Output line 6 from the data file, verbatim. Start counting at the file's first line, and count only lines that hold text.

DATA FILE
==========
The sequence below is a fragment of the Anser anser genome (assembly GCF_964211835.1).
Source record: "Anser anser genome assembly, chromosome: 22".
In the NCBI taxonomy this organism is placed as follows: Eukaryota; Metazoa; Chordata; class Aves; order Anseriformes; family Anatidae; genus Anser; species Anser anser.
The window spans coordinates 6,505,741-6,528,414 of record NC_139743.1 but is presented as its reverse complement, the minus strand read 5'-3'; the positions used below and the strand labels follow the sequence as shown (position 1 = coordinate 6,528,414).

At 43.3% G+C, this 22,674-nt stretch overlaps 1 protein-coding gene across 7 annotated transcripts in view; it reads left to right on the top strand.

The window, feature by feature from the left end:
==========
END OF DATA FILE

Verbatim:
The window, feature by feature from the left end: